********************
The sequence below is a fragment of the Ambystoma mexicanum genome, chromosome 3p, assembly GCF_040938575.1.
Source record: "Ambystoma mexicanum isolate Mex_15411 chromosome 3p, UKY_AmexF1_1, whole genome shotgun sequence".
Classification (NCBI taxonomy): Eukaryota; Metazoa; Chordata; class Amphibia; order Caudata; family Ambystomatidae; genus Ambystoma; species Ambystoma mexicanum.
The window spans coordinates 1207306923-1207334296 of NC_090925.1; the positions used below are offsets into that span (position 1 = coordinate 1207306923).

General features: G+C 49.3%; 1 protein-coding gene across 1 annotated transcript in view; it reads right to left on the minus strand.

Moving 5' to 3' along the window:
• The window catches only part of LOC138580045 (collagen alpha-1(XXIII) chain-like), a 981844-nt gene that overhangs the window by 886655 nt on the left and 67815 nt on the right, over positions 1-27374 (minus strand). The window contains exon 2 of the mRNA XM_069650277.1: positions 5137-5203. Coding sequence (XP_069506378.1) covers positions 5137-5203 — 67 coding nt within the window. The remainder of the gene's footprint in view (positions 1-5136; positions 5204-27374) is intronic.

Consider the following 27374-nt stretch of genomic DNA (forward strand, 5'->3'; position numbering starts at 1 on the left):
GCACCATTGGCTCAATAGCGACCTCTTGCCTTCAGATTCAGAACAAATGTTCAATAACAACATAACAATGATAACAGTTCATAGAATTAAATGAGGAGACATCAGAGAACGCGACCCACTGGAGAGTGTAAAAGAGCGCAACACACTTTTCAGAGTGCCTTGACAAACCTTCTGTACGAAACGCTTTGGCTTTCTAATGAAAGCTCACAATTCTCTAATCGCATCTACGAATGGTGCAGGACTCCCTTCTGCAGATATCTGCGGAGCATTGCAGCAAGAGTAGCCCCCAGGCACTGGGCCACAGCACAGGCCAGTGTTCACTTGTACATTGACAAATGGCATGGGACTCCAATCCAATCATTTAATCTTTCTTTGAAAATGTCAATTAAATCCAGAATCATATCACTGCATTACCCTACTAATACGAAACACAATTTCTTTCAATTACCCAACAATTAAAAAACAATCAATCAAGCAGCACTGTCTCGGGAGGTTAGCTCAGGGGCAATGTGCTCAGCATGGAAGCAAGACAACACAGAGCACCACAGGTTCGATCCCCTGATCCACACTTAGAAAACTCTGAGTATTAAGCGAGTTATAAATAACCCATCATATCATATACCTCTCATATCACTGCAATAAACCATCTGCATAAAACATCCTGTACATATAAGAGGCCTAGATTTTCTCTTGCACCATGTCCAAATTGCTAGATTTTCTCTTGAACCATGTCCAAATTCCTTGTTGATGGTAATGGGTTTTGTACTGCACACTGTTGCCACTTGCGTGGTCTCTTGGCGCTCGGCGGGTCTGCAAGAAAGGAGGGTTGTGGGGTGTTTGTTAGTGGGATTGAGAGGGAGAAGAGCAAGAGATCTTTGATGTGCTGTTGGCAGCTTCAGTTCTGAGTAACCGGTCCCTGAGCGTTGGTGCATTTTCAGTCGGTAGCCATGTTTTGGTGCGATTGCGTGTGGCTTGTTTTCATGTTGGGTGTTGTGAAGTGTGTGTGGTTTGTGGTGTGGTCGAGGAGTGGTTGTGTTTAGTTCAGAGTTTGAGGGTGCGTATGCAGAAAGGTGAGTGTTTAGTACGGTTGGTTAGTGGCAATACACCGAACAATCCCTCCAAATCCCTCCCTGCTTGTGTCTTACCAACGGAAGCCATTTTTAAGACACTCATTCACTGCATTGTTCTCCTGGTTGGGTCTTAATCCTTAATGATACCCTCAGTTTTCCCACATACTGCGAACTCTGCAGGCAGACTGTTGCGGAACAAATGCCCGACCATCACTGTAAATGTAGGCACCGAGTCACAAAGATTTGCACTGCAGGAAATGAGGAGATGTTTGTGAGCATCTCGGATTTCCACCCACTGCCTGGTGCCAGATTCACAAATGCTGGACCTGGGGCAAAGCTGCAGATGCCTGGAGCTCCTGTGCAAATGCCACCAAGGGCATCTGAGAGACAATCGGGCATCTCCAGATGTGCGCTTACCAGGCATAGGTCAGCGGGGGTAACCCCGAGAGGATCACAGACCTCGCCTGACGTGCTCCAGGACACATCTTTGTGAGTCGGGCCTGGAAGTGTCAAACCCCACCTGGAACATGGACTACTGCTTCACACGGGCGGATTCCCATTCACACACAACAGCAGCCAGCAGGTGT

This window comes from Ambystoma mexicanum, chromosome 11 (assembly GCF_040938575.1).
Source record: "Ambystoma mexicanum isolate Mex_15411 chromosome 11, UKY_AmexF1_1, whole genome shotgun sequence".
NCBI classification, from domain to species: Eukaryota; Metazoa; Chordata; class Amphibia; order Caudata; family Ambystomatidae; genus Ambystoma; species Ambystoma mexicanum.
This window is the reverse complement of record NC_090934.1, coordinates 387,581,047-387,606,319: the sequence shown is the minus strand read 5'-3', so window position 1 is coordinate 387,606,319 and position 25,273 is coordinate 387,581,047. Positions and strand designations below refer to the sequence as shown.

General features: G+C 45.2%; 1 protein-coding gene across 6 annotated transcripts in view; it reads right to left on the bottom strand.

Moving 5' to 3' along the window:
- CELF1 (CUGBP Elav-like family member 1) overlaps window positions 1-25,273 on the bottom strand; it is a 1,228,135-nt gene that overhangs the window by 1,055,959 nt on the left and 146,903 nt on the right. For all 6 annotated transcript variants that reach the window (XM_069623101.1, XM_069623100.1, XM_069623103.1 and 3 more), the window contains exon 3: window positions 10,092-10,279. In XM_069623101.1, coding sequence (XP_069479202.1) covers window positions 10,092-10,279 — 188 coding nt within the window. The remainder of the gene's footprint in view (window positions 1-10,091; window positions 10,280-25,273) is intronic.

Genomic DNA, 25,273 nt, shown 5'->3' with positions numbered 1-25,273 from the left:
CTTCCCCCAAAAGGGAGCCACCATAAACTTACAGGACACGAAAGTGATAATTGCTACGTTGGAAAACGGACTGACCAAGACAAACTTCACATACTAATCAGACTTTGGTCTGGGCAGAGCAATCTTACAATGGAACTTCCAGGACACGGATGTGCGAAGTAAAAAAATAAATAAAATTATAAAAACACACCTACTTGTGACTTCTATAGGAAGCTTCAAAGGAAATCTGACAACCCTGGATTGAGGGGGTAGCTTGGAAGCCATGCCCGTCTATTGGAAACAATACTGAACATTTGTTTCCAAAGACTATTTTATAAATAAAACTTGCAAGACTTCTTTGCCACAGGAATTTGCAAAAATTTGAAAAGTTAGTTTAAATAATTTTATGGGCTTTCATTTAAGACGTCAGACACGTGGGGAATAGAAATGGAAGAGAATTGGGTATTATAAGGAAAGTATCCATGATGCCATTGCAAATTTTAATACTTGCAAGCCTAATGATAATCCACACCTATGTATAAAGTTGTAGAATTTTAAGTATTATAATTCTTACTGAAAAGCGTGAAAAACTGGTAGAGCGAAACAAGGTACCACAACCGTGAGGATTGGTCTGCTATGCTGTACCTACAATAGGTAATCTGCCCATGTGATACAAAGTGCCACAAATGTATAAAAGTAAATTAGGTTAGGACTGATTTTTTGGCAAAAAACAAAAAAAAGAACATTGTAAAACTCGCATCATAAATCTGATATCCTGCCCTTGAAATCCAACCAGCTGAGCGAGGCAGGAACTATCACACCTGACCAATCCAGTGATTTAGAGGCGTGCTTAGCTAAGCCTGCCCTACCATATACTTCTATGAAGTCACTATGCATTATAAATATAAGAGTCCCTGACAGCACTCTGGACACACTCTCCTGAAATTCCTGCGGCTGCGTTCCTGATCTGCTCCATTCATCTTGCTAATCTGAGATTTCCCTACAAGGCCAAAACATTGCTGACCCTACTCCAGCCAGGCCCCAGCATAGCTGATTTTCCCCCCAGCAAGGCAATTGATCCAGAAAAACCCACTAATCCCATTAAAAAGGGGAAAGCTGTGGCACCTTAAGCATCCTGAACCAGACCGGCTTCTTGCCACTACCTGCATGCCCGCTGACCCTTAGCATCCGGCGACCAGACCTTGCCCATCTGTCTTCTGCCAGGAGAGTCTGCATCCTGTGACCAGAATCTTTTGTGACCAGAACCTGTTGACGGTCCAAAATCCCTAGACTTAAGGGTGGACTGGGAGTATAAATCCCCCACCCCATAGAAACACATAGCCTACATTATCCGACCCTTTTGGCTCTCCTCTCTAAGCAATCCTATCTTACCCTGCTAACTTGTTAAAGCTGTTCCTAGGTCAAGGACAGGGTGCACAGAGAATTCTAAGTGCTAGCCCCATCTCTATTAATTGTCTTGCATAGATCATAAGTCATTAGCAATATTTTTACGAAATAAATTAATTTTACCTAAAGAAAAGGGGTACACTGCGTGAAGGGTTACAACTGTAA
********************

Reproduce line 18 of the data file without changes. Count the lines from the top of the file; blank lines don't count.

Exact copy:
CTTCCCCCAAAAGGGAGCCACCATAAACTTACAGGACACGAAAGTGATAATTGCTACGTTGGAAAACGGACTGACCAAGACAAACTTCACATACTAATCAGACTTTGGTCTGGGCAGAGCAATCTTACAATGGAACTTCCAGGACACGGATGTGCGAAGTAAAAAAATAAATAAAATTATAAAAACACACCTACTTGTGACTTCTATAGGAAGCTTCAAAGGAAATCTGACAACCCTGGATTGAGGGGGTAGCTTGGAAGCCATGCCCGTCTATTGGAAACAATACTGAACATTTGTTTCCAAAGACTATTTTATAAATAAAACTTGCAAGACTTCTTTGCCACAGGAATTTGCAAAAATTTGAAAAGTTAGTTTAAATAATTTTATGGGCTTTCATTTAAGACGTCAGACACGTGGGGAATAGAAATGGAAGAGAATTGGGTATTATAAGGAAAGTATCCATGATGCCATTGCAAATTTTAATACTTGCAAGCCTAATGATAATCCACACCTATGTATAAAGTTGTAGAATTTTAAGTATTATAATTCTTACTGAAAAGCGTGAAAAACTGGTAGAGCGAAACAAGGTACCACAACCGTGAGGATTGGTCTGCTATGCTGTACCTACAATAGGTAATCTGCCCATGTGATACAAAGTGCCACAAATGTATAAAAGTAAATTAGGTTAGGACTGATTTTTTGGCAAAAAACAAAAAAAAGAACATTGTAAAACTCGCATCATAAATCTGATATCCTGCCCTTGAAATCCAACCAGCTGAGCGAGGCAGGAACTATCACACCTGACCAATCCAGTGATTTAGAGGCGTGCTTAGCTAAGCCTGCCCTACCATATACTTCTATGAAGTCACTATGCATTATAAATATAAGAGTCCCTGACAGCACTCTGGACACACTCTCCTGAAATTCCTGCGGCTGCGTTCCTGATCTGCTCCATTCATCTTGCTAATCTGAGATTTCCCTACAAGGCCAAAACATTGCTGACCCTACTCCAGCCAGGCCCCAGCATAGCTGATTTTCCCCCCAGCAAGGCAATTGATCCAGAAAAACCCACTAATCCCATTAAAAAGGGGAAAGCTGTGGCACCTTAAGCATCCTGAACCAGACCGGCTTCTTGCCACTACCTGCATGCCCGCTGACCCTTAGCATCCGGCGACCAGACCTTGCCCATCTGTCTTCTGCCAGGAGAGTCTGCATCCTGTGACCAGAATCTTTTGTGACCAGAACCTGTTGACGGTCCAAAATCCCTAGACTTAAGGGTGGACTGGGAGTATAAATCCCCCACCCCATAGAAACACATAGCCTACATTATCCGACCCTTTTGGCTCTCCTCTCTAAGCAATCCTATCTTACCCTGCTAACTTGTTAAAGCTGTTCCTAGGTCAAGGACAGGGTGCACAGAGAATTCTAAGTGCTAGCCCCATCTCTATTAATTGTCTTGCATAGATCATAAGTCATTAGCAATATTTTTACGAAATAAATTAATTTTACCTAAAGAAAAGGGGTACACTGCGTGAAGGGTTACAACTGTAA